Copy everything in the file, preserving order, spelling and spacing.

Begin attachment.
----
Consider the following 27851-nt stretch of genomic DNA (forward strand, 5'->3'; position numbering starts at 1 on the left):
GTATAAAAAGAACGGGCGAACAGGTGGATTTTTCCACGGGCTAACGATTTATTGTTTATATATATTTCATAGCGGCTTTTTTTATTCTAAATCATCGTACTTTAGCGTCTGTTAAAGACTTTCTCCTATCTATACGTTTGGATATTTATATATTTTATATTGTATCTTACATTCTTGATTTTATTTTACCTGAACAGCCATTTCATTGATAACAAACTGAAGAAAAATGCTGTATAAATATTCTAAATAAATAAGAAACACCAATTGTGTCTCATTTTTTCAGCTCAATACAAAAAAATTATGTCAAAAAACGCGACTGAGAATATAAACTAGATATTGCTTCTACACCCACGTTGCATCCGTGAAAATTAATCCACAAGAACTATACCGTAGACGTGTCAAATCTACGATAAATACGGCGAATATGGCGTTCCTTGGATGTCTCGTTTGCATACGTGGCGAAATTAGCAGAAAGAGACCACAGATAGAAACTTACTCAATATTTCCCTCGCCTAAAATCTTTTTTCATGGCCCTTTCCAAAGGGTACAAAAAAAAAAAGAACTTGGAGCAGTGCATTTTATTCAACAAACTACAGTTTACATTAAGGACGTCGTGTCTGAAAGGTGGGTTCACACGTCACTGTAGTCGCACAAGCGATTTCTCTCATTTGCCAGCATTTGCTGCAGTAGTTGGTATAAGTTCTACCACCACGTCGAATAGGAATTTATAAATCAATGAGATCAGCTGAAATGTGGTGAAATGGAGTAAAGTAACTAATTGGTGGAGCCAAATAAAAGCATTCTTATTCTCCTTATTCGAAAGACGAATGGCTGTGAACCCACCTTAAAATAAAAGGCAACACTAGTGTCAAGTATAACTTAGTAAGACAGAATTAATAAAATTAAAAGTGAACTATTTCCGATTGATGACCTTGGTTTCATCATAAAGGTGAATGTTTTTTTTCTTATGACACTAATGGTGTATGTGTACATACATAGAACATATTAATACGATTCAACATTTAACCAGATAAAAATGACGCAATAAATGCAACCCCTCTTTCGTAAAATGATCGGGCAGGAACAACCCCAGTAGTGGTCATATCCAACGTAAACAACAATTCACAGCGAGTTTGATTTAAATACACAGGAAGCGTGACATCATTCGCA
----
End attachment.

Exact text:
Consider the following 27851-nt stretch of genomic DNA (forward strand, 5'->3'; position numbering starts at 1 on the left):
GTATAAAAAGAACGGGCGAACAGGTGGATTTTTCCACGGGCTAACGATTTATTGTTTATATATATTTCATAGCGGCTTTTTTTATTCTAAATCATCGTACTTTAGCGTCTGTTAAAGACTTTCTCCTATCTATACGTTTGGATATTTATATATTTTATATTGTATCTTACATTCTTGATTTTATTTTACCTGAACAGCCATTTCATTGATAACAAACTGAAGAAAAATGCTGTATAAATATTCTAAATAAATAAGAAACACCAATTGTGTCTCATTTTTTCAGCTCAATACAAAAAAATTATGTCAAAAAACGCGACTGAGAATATAAACTAGATATTGCTTCTACACCCACGTTGCATCCGTGAAAATTAATCCACAAGAACTATACCGTAGACGTGTCAAATCTACGATAAATACGGCGAATATGGCGTTCCTTGGATGTCTCGTTTGCATACGTGGCGAAATTAGCAGAAAGAGACCACAGATAGAAACTTACTCAATATTTCCCTCGCCTAAAATCTTTTTTCATGGCCCTTTCCAAAGGGTACAAAAAAAAAAAGAACTTGGAGCAGTGCATTTTATTCAACAAACTACAGTTTACATTAAGGACGTCGTGTCTGAAAGGTGGGTTCACACGTCACTGTAGTCGCACAAGCGATTTCTCTCATTTGCCAGCATTTGCTGCAGTAGTTGGTATAAGTTCTACCACCACGTCGAATAGGAATTTATAAATCAATGAGATCAGCTGAAATGTGGTGAAATGGAGTAAAGTAACTAATTGGTGGAGCCAAATAAAAGCATTCTTATTCTCCTTATTCGAAAGACGAATGGCTGTGAACCCACCTTAAAATAAAAGGCAACACTAGTGTCAAGTATAACTTAGTAAGACAGAATTAATAAAATTAAAAGTGAACTATTTCCGATTGATGACCTTGGTTTCATCATAAAGGTGAATGTTTTTTTTCTTATGACACTAATGGTGTATGTGTACATACATAGAACATATTAATACGATTCAACATTTAACCAGATAAAAATGACGCAATAAATGCAACCCCTCTTTCGTAAAATGATCGGGCAGGAACAACCCCAGTAGTGGTCATATCCAACGTAAACAACAATTCACAGCGAGTTTGATTTAAATACACAGGAAGCGTGACATCATTCGCA